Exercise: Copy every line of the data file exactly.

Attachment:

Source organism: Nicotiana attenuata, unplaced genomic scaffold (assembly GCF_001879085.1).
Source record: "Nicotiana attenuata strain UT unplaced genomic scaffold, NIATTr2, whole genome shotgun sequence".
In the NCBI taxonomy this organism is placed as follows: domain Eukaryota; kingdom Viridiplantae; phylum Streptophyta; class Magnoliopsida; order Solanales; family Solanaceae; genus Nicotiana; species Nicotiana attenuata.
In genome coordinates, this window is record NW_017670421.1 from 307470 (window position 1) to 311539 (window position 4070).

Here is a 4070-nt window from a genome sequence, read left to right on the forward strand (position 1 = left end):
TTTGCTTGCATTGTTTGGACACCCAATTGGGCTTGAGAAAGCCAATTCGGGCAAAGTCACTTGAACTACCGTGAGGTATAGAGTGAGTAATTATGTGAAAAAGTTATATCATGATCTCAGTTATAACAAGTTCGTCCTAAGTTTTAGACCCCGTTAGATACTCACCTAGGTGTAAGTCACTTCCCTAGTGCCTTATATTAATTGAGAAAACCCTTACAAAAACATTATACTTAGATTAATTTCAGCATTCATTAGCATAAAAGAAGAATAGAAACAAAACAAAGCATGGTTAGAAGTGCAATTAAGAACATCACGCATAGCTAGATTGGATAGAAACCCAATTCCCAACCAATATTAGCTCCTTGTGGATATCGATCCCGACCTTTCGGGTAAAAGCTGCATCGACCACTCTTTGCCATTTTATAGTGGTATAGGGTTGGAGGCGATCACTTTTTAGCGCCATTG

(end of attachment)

Source organism: Nicotiana attenuata, unplaced genomic scaffold (assembly GCF_001879085.1).
Source record: "Nicotiana attenuata strain UT unplaced genomic scaffold, NIATTr2, whole genome shotgun sequence".
In the NCBI taxonomy this organism is placed as follows: domain Eukaryota; kingdom Viridiplantae; phylum Streptophyta; class Magnoliopsida; order Solanales; family Solanaceae; genus Nicotiana; species Nicotiana attenuata.
In genome coordinates, this window is record NW_017670421.1 from 307470 (window position 1) to 311539 (window position 4070).

Here is a 4070-nt window from a genome sequence, read left to right on the forward strand (position 1 = left end):
TTTGCTTGCATTGTTTGGACACCCAATTGGGCTTGAGAAAGCCAATTCGGGCAAAGTCACTTGAACTACCGTGAGGTATAGAGTGAGTAATTATGTGAAAAAGTTATATCATGATCTCAGTTATAACAAGTTCGTCCTAAGTTTTAGACCCCGTTAGATACTCACCTAGGTGTAAGTCACTTCCCTAGTGCCTTATATTAATTGAGAAAACCCTTACAAAAACATTATACTTAGATTAATTTCAGCATTCATTAGCATAAAAGAAGAATAGAAACAAAACAAAGCATGGTTAGAAGTGCAATTAAGAACATCACGCATAGCTAGATTGGATAGAAACCCAATTCCCAACCAATATTAGCTCCTTGTGGATATCGATCCCGACCTTTCGGGTAAAAGCTGCATCGACCACTCTTTGCCATTTTATAGTGGTATAGGGTTGGAGGCGATCACTTTTTAGCGCCATTG